Angel Has Fallen
If going through a checklist of action film clichés were a competitive sport, Angel Has Fallen would be the all-time world champion. The predictable plot, two-dimensional characters, and lust for guns are all tone-deaf overkill (pun intended).
The third Fallen film, behind the descension of Olympus and London, Angel refers to the “Guardian Angel” of the President. Mike Banning (Gerard Butler) is the Secret Serviceman closest to the current President (Morgan Freeman). When an incident while fishing leaves POTUS in a coma and all but one of the Servicemen on the trip dead, the lone survivor is assumed to be in on the plot. Banning is that survivor, and he must escape imprisonment by his coworker and go on the run to prove his innocence. If only the President would awaken from his coma to clear Mike’s name and find the real bad guys.
Sound like something you’d expect from a right-leaning action film? Just you wait. There are also daddy issues aplenty and being-too-old-for-this-shit-itis in Banning’s spine. As he weighs his love for the job against the prospect of having the perfect family life, Banning must also hide out with his survivalist father (Nick Nolte, easily the best part of the whole movie and in need of far more screen time) and learn to forgive him for not being around for the past few decades.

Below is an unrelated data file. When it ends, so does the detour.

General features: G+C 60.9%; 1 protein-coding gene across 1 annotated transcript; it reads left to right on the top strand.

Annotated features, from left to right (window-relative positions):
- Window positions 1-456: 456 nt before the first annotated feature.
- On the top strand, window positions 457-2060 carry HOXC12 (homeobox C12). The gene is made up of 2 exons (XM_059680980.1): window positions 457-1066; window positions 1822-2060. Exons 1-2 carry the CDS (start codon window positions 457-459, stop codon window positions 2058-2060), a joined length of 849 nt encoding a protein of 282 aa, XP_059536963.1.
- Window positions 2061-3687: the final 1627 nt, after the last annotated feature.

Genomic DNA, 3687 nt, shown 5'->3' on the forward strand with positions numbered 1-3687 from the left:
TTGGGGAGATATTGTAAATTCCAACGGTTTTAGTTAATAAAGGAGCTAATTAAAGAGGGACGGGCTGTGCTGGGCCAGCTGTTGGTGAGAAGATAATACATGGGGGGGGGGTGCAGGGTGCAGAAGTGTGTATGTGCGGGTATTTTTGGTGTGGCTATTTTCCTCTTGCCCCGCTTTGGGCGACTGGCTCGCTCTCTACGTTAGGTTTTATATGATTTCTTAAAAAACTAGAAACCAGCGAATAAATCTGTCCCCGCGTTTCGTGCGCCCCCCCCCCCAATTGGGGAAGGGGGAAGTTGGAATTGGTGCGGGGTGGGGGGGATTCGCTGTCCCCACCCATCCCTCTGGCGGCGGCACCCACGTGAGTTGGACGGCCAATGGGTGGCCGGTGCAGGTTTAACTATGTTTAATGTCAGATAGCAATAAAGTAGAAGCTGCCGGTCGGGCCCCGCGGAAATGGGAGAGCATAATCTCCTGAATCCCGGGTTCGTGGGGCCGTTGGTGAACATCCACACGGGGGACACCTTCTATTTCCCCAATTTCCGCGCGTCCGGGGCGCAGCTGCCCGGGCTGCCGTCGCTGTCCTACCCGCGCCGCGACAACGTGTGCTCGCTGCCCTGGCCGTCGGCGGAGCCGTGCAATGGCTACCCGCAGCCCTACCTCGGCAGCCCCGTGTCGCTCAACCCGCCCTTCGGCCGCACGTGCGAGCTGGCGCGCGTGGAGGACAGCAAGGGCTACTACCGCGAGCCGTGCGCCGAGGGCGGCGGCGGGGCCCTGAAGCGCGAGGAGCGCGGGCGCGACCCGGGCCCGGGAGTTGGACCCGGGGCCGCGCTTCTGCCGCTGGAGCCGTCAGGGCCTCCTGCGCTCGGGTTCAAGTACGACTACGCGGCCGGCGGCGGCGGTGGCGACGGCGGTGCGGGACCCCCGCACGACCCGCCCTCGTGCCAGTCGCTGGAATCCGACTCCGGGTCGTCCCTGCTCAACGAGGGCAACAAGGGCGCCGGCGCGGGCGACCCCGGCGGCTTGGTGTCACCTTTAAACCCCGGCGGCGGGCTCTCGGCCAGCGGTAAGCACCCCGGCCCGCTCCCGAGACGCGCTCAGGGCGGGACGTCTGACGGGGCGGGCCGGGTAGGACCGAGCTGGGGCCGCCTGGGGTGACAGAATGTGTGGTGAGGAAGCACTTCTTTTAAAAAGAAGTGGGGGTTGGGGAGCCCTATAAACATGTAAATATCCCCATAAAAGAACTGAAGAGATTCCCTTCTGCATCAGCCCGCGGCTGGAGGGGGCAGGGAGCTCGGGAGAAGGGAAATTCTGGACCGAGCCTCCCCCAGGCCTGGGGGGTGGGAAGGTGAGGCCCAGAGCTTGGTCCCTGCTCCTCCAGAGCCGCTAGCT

While Banning certainly strives to be a classic action hero in the making, he’s slightly underwhelming. He’s no Jason Bourne or Ethan Hunt, and watching him triumph over the forces against him is proportionately diminished. This is not a master class in espionage or physical dexterity; it’s a pretty good officer do a pretty good job. He gets lucky more often than not, which makes it difficult to ever fully rally behind him.
Don’t get me wrong, I love a shoot-’em-up with explosions as much as the next cinephile. Unfortunately, Angel Has Fallen takes itself far too seriously to have any fun with the preposterous violence. Its blind patriotism and celebration of unchecked testosterone stops it from being something easy to embrace ironically. The trope of having good guys with an arsenal of guns now reads as tone deaf when there are no longer any real divisions between saviors and terrorists when they leave the same wake of death and destruction in their trails.
Ultimately, Angel Has Fallen will satisfy the audience that looks forward to these sorts of things. And by “these sorts of things,” I specifically mean uninspired, bland action films.